Our geography curriculum is designed to inspire in children a curiosity and fascination about the world and its people that will remain with them for the rest of their lives. We want children to gain knowledge about diverse places, people, resources and natural and human environments, together with a secure understanding of the Earth’s key physical and human processes. As they progress, their growing knowledge about the world will help them to deepen their appreciation of the interaction between physical and human processes, and of the formation and use of landscapes and environments. Geographical knowledge, understanding and skills provide the frameworks and approaches that explain how the Earth’s features at different scales are shaped, interconnected and change over time. Our Knowledge Organisers specify the key knowledge, vocabulary and definitions that we expect all children to have developed by the end of each unit of lessons.

Overall Aims

Our geography curriculum (overview PDF below) is designed to ensure that all children will

  • develop contextual knowledge of the location of globally significant places – both terrestrial and marine – including their defining physical and human characteristics and how these provide a geographical context for understanding the actions of processes
  • understand the processes that give rise to key physical and human geographical features of the world, how these are interdependent and how they bring about spatial variation and change over time
  • are competent in the geographical skills needed to
    • collect, analyse and communicate with a range of data gathered through experiences of fieldwork that deepen their understanding of geographical processes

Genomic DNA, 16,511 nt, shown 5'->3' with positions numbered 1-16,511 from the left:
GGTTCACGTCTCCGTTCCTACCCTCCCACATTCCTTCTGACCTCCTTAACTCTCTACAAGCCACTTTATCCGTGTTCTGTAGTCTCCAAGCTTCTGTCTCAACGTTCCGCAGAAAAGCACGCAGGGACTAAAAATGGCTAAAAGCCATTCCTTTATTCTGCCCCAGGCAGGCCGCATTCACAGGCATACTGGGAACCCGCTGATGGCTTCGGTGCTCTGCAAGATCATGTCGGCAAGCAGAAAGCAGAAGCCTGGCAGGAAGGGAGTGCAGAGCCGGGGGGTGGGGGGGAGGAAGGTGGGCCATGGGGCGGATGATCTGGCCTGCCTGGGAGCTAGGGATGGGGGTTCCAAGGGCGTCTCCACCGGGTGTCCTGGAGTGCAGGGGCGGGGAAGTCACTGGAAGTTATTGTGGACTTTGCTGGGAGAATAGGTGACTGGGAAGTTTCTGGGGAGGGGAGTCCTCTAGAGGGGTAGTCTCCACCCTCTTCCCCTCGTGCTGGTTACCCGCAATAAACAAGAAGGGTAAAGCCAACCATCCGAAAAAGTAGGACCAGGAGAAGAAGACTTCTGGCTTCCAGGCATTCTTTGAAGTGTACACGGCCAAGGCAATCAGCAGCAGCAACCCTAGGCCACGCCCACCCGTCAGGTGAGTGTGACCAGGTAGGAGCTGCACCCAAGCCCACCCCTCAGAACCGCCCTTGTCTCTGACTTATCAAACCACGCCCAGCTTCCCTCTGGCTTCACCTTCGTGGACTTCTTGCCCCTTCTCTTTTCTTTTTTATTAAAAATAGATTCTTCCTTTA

• interpret a range of sources of geographical information, including maps, diagrams, globes, aerial photographs and Geographical Information Systems (GIS)
    • communicate geographical information in a variety of ways, including through maps, numerical and quantitative skills and writing at length

Key Stage 1

Children will learn about the world, the United Kingdom and their locality. They will understand basic subject-specific vocabulary relating to human and physical geography and begin to use geographical skills, including first-hand observation, to enhance their locational awareness.

Their learning can be defined within 4 strands, where the children will learn

Locational Knowledge

  • name and locate the world’s seven continents and five oceans
  • name, locate and identify characteristics of the four countries and capital cities of the United Kingdom and its surrounding seas

Place Knowledge

  • understand geographical similarities and differences through studying the human and physical geography of a small area of the United Kingdom, and of a small area in a contrasting non-European country

Human & Physical Geography

  • identify seasonal and daily weather patterns in the United Kingdom and the location of hot and cold areas of the world in relation to the Equator and the North and South Poles
  • use basic geographical vocabulary to refer to:
  • key physical features, including: beach, cliff, coast, forest, hill, mountain, sea, ocean, river, soil, valley, vegetation, season and weather